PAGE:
A new warning regarding virtual currencies was issued on Jan. 19 by the Securities and Exchange Commission and the Commodity Futures Trading Commission.
The joint statement, regarding virtual currency enforcement actions. was issued by CFTC Enforcement Director James McDonald and SEC Enforcement Co-Directors Stephanie Avakian and Steven Peikin
“When market participants engage in fraud under the guise of offering digital instruments – whether characterized as virtual currencies, coins, tokens, or the like – the SEC and the CFTC will look beyond form, examine the substance of the activity, and prosecute violations of the federal securities and commodities laws,” they wrote. “The Divisions of Enforcement for the SEC and CFTC will continue to address violations and to bring actions to stop and prevent fraud in the offer and sale of digital instruments.”
The CFTC has issued a Customer Advisory on the Risks of Virtual Currency Trading “to inform the public of possible risks associated with investing or speculating in virtual currencies or recently launched Bitcoin futures and options.” The CFTC also issued several other customer protection Fraud Advisories that provide the warning signs of fraud.
Customers can report suspicious activities or information, such as possible violations of commodity trading laws, to the CFTC Division of Enforcement via a Toll-Free Hotline 866-FON-CFTC (866-366-2382) or file a tip or complaint online.
The joint statement follows a busy week in virtual currency enforcement.
On Jan. 18, the CFTC filed a federal civil enforcement action in the U.S. District Court for the Eastern District of New York against defendants Patrick K. McDonnell, of Staten Island, New York, and CabbageTech, Corp. d/b/a Coin Drop Markets, a New York corporation, charging them with fraud and misappropriation in connection with purchases and trading of Bitcoin and Litecoin.
The CFTC complaint alleges that from approximately January 2017 to the present, McDonnell and CDM engaged in a deceptive and fraudulent virtual currency scheme to induce customers to send money and virtual currencies to CDM, purportedly in exchange for real-time virtual currency trading advice and for virtual currency purchasing and trading on behalf of the customers under McDonnell’s direction.
In fact, as charged in the complaint, the supposedly expert, real-time virtual currency advice was never provided, and customers who provided funds to McDonnell and CDM to purchase or trade on their behalf never saw those funds again. McDonnell and CDM used their fraudulent solicitations to obtain and then simply misappropriate customer funds.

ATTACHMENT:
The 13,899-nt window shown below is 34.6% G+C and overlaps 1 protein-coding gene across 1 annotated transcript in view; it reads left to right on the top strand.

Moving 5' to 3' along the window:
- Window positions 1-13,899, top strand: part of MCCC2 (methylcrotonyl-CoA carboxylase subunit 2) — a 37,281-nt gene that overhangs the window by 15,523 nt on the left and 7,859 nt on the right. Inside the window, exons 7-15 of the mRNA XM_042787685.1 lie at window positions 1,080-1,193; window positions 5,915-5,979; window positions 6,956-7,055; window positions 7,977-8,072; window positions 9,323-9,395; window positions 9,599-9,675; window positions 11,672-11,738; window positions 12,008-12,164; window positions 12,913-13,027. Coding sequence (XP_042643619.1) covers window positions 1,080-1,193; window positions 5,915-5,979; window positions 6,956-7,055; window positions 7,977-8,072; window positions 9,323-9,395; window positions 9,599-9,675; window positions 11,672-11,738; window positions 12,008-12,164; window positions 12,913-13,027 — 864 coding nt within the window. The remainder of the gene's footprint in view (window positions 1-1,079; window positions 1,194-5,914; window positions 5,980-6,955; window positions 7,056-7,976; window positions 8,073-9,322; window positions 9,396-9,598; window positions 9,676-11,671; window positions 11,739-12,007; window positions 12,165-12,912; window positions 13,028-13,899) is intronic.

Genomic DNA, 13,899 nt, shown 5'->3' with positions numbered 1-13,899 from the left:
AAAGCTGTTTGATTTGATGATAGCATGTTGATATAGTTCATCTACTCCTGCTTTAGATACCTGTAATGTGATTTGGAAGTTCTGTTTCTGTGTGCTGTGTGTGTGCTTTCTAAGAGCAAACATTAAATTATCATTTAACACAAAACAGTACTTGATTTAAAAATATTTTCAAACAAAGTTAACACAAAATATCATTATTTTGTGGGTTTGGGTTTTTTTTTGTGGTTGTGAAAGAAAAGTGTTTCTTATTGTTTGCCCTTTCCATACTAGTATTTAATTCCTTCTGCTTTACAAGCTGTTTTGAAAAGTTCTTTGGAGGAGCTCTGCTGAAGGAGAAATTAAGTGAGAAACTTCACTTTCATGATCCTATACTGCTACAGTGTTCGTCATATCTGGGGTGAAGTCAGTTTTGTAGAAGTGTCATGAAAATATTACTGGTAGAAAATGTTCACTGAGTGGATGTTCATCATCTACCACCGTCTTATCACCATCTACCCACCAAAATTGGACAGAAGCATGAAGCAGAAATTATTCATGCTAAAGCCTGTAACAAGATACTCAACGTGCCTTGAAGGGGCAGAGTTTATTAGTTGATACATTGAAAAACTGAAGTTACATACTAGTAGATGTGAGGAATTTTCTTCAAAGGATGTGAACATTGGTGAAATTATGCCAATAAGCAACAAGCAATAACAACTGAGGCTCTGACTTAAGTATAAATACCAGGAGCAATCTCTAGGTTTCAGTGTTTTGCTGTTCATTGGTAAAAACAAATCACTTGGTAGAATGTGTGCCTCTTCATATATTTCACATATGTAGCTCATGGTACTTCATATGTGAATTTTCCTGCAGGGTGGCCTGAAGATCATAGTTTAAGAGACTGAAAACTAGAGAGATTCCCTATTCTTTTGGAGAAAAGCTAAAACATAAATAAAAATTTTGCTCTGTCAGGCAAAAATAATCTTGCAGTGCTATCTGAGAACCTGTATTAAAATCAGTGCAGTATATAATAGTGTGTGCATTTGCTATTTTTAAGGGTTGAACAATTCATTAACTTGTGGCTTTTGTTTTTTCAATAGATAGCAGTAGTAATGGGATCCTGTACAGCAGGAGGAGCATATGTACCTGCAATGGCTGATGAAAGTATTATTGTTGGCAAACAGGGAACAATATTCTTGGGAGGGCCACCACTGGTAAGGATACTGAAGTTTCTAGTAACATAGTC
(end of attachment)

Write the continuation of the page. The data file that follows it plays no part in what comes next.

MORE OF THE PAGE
The complaint further alleges that to conceal their scheme, soon after obtaining customer funds, defendants removed the website and social media materials from the Internet and ceased communicating with CDM Customers, who lost most of their invested funds due to defendants’ fraud and misappropriation. Neither defendant has ever been registered with the CFTC in any capacity.
Also on Jan. 18, the CFTC filed a civil enforcement action in the U.S. District Court for the Eastern District of New York against defendants Dillon Michael Dean of Longmont, Colorado, and his company The Entrepreneurs Headquarters Limited, a UK-registered company. The complaint charges the defendants with engaging in a fraudulent scheme to solicit Bitcoin from members of the public, misrepresenting that customers’ funds would be pooled and invested in products including binary options, making Ponzi-style payments to commodity pool participants from other participants’ funds, misappropriating pool participants’ funds, and failing to register with the CFTC as a Commodity Pool Operator (CPO) and Associated Person of a CPO, as required.
“Increased public interest in Bitcoin and other virtual currencies has provided new opportunities for bad actors,” the CFTC’s McDonald said in a statement. “The defendants sought to take advantage of that public interest, offering retail customers the chance to use Bitcoin to invest in binary options, when, in reality, they were only buying into a Ponzi scheme. As this case shows, the CFTC will continue to take swift action to stop such fraudulent schemes and to hold fraudsters accountable for their misconduct.”